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One of the things that everybody falls prey to at one time or another but which eats at them after all is said and done is going down without a fight.

Looking back at your decisions in a moment of truth and realizing your didn’t step up and take matters more seriously is something that can drive you crazy as time goes on. It’s one thing to come up short when you’ve given it your best shot but it’s another thing entirely to never throw a punch.

Smilin’ Smokey Lynn it seemed not only didn’t throw a punch in trying to keep his career afloat, he didn’t even bother getting off the stool in his corner when the bell rang.


Beggin’, Cryin’, Pleadin’
If you want to save time on this review, just go back and read the previous entry where we criticize Smokey Lynn, Bill Harvey and anyone else associated with Leave My Girl Alone, a good song given a flat treatment by singer and band alike.

We hate repeating ourselves but things are no different on this side.

Well, actually that’s not entirely true, the flip side was well-written whereas Straighten Up Pretty Baby is generic by nature… which is probably fitting since the vocals and musical arrangement are also generic giving us an uninspired trifecta in Lynn’s latest attempt to remain a viable figure in rock circles.

Don’t get me wrong, they’re hardly unlistenable here, all involved are capable performers at least… Lynn is singing in key at least, the band is on their marks and the song’s melody is so familiar you surely won’t be alone if you start singing different lyrics over it. But there’s a difference between basic competency – which they show – and actually being compelling, which they aren’t and ultimately that’s this record’s greatest failure, a lack of ambition.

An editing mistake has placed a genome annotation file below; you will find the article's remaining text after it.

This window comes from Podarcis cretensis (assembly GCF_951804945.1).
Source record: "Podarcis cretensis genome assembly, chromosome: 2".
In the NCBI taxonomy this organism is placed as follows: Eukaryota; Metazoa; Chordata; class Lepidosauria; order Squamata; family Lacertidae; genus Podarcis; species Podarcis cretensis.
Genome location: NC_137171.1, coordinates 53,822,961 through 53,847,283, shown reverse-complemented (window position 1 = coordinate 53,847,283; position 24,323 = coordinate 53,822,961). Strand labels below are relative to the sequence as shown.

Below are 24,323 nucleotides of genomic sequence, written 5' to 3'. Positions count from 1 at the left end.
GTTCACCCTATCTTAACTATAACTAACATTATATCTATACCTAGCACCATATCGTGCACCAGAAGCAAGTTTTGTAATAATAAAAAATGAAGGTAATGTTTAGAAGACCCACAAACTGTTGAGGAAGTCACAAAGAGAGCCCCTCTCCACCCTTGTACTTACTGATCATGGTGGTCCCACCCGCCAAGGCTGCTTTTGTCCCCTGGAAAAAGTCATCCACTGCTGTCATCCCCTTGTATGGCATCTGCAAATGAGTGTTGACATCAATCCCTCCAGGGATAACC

Change This Thing You Do
Way way back in the spring of 1949 we first met Smokey Lynn as the featured vocalist on trumpeter Don Johnson’s exhilarating State Street Boogie in which Lynn cut loose with a deep throaty growl on one of the better records of that period, leaving us with high hopes for his subsequent career.

The flip side however was an instrumental on which the singer obviously did not appear but soon after he got another release on Specialty Records, and another rousing – if more unfocused – single called Run, Mr. Rabbit, Run.

Unfortunately that song, though credited to Lynn, was actually sung by Larry Costello.

Thus the two sides in Lynn’s catalog with the most visceral appeal both featured someone with a deeper tone of voice than Lynn has shown since leading us to wonder if he actually was the guy behind the microphone on his singular stellar achievement to date.

Maybe he was, as there are other unreleased sides under his name that feature a more robust singing voice than he shows on Straighten Up Pretty Baby but if they both ARE Smilin’ Smokey Lynn, one has to ask why the hell these record labels are allowing him to use the voice that is pleasantly nondescript rather than one that might actually grab your attention.

One thing’s for sure, nothing about this song has that capability. It’s decidedly modest in its objectives and not surprisingly it’s modest in its achievements as well.